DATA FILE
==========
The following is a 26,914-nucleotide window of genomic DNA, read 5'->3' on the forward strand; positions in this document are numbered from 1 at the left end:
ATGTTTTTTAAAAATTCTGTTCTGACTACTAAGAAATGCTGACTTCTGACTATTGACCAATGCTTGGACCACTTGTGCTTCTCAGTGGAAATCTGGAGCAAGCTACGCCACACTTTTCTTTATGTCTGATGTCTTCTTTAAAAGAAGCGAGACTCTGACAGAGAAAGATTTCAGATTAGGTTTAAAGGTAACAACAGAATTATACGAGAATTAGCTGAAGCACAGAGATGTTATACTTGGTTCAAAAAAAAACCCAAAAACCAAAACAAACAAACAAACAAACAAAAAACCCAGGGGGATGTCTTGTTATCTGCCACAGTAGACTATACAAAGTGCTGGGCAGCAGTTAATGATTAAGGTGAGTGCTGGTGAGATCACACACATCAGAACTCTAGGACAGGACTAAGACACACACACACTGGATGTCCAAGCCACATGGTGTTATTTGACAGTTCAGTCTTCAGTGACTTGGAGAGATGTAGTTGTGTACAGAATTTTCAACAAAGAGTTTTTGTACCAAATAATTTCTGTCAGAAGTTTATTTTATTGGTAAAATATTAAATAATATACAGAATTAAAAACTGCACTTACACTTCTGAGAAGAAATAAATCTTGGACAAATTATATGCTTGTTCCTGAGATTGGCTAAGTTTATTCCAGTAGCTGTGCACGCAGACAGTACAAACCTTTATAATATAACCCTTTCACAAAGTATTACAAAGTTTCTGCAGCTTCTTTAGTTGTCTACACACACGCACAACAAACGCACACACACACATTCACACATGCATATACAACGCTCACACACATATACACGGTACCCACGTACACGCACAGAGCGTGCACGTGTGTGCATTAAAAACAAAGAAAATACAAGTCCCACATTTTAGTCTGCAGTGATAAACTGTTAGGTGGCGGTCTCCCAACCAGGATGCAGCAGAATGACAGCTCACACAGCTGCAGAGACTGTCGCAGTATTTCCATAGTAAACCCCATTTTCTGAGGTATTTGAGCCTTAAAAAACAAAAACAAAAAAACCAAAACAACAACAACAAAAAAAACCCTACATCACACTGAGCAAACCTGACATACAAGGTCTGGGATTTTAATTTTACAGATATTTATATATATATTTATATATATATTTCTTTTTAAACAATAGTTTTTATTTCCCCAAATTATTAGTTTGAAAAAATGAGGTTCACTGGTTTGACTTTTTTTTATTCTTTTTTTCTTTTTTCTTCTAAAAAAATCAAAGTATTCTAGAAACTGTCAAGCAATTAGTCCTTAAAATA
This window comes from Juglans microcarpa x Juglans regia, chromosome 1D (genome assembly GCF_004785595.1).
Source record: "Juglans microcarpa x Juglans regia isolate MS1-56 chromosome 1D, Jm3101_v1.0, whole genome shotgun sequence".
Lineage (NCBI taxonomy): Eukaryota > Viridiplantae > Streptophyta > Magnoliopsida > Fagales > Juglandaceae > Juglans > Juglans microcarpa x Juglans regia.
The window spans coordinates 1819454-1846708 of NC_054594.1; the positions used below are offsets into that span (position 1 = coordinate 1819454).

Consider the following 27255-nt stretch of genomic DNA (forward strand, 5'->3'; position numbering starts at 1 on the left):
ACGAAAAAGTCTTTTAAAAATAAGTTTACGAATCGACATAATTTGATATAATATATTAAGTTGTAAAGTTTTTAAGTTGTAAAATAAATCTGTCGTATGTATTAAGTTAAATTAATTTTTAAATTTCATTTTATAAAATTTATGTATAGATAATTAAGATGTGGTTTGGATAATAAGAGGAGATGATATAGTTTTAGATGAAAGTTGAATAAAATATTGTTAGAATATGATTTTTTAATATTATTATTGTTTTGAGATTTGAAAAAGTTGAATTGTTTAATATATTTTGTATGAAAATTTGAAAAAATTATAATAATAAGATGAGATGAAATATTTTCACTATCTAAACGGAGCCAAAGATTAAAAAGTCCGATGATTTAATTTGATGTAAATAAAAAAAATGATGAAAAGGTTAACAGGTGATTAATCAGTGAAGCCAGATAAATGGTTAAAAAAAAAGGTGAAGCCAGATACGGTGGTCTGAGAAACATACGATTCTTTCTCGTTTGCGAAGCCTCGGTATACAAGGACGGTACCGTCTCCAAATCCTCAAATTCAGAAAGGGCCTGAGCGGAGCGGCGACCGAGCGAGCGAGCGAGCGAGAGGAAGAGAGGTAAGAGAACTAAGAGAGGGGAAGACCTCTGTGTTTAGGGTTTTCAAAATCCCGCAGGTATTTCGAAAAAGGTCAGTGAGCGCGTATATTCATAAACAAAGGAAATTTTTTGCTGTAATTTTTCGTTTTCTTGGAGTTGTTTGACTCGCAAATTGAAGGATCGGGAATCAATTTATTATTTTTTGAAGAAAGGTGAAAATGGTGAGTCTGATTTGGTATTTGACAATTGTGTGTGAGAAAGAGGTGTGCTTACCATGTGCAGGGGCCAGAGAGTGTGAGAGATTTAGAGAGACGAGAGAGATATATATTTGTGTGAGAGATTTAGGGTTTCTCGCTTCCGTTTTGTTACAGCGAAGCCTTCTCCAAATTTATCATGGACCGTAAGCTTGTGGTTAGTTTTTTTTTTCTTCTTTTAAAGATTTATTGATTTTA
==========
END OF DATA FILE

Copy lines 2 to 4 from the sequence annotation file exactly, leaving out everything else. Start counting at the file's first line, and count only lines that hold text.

ATGTTTTTTAAAAATTCTGTTCTGACTACTAAGAAATGCTGACTTCTGACTATTGACCAATGCTTGGACCACTTGTGCTTCTCAGTGGAAATCTGGAGCAAGCTACGCCACACTTTTCTTTATGTCTGATGTCTTCTTTAAAAGAAGCGAGACTCTGACAGAGAAAGATTTCAGATTAGGTTTAAAGGTAACAACAGAATTATACGAGAATTAGCTGAAGCACAGAGATGTTATACTTGGTTCAAAAAAAAACCCAAAAACCAAAACAAACAAACAAACAAACAAAAAACCCAGGGGGATGTCTTGTTATCTGCCACAGTAGACTATACAAAGTGCTGGGCAGCAGTTAATGATTAAGGTGAGTGCTGGTGAGATCACACACATCAGAACTCTAGGACAGGACTAAGACACACACACACTGGATGTCCAAGCCACATGGTGTTATTTGACAGTTCAGTCTTCAGTGACTTGGAGAGATGTAGTTGTGTACAGAATTTTCAACAAAGAGTTTTTGTACCAAATAATTTCTGTCAGAAGTTTATTTTATTGGTAAAATATTAAATAATATACAGAATTAAAAACTGCACTTACACTTCTGAGAAGAAATAAATCTTGGACAAATTATATGCTTGTTCCTGAGATTGGCTAAGTTTATTCCAGTAGCTGTGCACGCAGACAGTACAAACCTTTATAATATAACCCTTTCACAAAGTATTACAAAGTTTCTGCAGCTTCTTTAGTTGTCTACACACACGCACAACAAACGCACACACACACATTCACACATGCATATACAACGCTCACACACATATACACGGTACCCACGTACACGCACAGAGCGTGCACGTGTGTGCATTAAAAACAAAGAAAATACAAGTCCCACATTTTAGTCTGCAGTGATAAACTGTTAGGTGGCGGTCTCCCAACCAGGATGCAGCAGAATGACAGCTCACACAGCTGCAGAGACTGTCGCAGTATTTCCATAGTAAACCCCATTTTCTGAGGTATTTGAGCCTTAAAAAACAAAAACAAAAAAACCAAAACAACAACAACAAAAAAAACCCTACATCACACTGAGCAAACCTGACATACAAGGTCTGGGATTTTAATTTTACAGATATTTATATATATATTTATATATATATTTCTTTTTAAACAATAGTTTTTATTTCCCCAAATTATTAGTTTGAAAAAATGAGGTTCACTGGTTTGACTTTTTTTTATTCTTTTTTTCTTTTTTCTTCTAAAAAAATCAAAGTATTCTAGAAACTGTCAAGCAATTAGTCCTTAAAATA
This window comes from Juglans microcarpa x Juglans regia, chromosome 1D (genome assembly GCF_004785595.1).
Source record: "Juglans microcarpa x Juglans regia isolate MS1-56 chromosome 1D, Jm3101_v1.0, whole genome shotgun sequence".